If the “look and feel” of your application is a distant second compared to a quick MVP, going the DIY route may make sense. However, like LEGO, a master builder can build “better and faster” than a novice; so if you need speed without sacrificing your user experience, calling in a professional could help.
Your need is temporary
I’ll refer back to the COVID-19 facility access app I mentioned in the first section. COVID-19 will (hopefully) one day be a thing of the past and, when it does, this app will no longer be needed.
In the past, this situation was either handled with an analog solution (aka Pen & Paper), or organizations had to sink time and capital into an application that was going to be useless after a set amount of time. Either users were forced to deal with inefficient solutions or an organization was forced was fork out cash with little hope of seeing a return-on-investment.
Whether you’re creating an app in response to a global pandemic or if you’re looking to create a temporary solution while a permanent one is in the works, low/no-code solutions have carved out a nice little niche in what I like to call the “disposable app” space.
If you need a “throwaway” application to meet a temporary demand, then building a low/no-code solution makes a ton of sense.
You ARE the support
I’ve worked with clients of all shapes and sizes. While larger organizations typically have a rather large IT organization and may even have in-house developers, most have a smaller IT department that is mostly made of support specialists. If you work for a small business, you might even be the entirety of the IT organization simply because your co-workers say you’re “good with computers”.
If that sounds like your organization, and you’ll be the one supporting the application, then going with a low/no-code solution is certainly going to make some sense. Most platforms are what we call WYSIWYG (pronounced WIZZY WIG), or “What You See Is What You Get”, and the development experience can be as simple as dragging and dropping controls (like dropdowns or text boxes) onto a screen where you want them.
Unless you’re a developer or have access to developers, you’ll have a much easier time fixing/updating a low-code application compared to a traditional coded application.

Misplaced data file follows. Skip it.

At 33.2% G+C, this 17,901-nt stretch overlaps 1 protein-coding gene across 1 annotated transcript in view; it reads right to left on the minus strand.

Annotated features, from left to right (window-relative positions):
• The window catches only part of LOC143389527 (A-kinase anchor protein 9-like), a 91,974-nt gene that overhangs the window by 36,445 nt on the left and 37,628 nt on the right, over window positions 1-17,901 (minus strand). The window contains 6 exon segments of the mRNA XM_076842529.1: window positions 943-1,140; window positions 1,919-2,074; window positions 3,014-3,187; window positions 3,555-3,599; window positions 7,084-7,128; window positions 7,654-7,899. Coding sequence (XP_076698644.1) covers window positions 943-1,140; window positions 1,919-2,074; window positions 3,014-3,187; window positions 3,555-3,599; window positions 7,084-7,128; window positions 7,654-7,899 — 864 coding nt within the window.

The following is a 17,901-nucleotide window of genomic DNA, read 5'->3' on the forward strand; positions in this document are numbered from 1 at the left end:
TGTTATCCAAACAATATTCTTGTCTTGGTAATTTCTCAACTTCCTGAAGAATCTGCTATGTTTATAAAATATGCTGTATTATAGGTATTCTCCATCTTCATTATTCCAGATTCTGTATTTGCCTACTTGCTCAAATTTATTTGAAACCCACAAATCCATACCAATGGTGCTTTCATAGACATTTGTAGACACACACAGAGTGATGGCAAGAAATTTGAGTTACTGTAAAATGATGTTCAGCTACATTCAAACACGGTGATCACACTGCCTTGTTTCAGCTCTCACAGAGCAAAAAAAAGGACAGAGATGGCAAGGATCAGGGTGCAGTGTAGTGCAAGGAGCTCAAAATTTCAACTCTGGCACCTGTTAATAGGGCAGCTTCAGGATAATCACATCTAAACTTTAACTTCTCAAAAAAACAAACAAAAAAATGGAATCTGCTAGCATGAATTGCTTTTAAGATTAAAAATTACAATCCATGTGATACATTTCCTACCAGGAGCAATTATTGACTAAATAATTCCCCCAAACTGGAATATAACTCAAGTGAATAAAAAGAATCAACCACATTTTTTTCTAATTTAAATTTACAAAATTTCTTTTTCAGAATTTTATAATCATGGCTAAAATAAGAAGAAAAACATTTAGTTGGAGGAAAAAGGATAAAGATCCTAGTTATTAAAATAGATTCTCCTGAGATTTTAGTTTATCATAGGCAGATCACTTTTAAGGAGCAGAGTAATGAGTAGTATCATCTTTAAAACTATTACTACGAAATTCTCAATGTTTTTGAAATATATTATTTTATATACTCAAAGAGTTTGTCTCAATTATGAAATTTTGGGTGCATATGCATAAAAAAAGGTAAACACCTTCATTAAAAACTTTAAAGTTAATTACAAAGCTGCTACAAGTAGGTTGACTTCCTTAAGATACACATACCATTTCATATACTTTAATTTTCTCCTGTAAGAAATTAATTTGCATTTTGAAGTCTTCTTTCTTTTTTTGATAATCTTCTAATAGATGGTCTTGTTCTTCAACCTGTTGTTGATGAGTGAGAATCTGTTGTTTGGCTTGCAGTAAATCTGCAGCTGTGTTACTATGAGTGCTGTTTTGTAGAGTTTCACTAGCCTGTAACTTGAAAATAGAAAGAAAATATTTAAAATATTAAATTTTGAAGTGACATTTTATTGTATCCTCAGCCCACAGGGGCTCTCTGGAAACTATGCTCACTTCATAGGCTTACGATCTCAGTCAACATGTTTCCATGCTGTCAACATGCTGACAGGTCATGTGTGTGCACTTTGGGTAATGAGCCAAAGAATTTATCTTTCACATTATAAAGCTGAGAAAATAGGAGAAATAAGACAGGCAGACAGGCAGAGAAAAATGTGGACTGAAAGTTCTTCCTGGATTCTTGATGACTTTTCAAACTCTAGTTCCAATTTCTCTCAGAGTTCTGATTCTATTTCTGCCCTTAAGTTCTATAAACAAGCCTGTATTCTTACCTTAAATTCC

If you can correctly answer the question “How do you push a commit to a git repo?” (without Google) chances are you’re probably capable of supporting anything. Otherwise, consider a low code solution.
You want an app that’s everywhere
One of the beautiful things about PowerApps (and the other tools in the Power Platform) is that they can be surfaced and used on any number of devices, often with little to no changes. A single canvas Power App can be created that works in your web browser, your smartphone, and your tablet. They can also be embedded in Microsoft Teams, SharePoint, and a few other places as well with no significant effort.
A full-code solution can do this as well, of course, but it has to be designed and coded. Speaking from first-hand experience, developing a solution that has to target multiple devices is a real challenge, and that challenge is almost completely done away with by using PowerApps.
If you’re looking to build an app that works on mobile devices, especially if you’re already on the M365 platform, a low-code solution can remove a lot of technical challenges associated with doing such.
If you’ve made it through these fives points, you should have a pretty good feeling about whether or not you can go the DIY route or if you’d end up needing to call for some expert help. If at some point, you do decide you need some help, I and my fellow ThreeWill-ers would be thrilled to talk with you to understand your challenge and help guide you to a workable solution.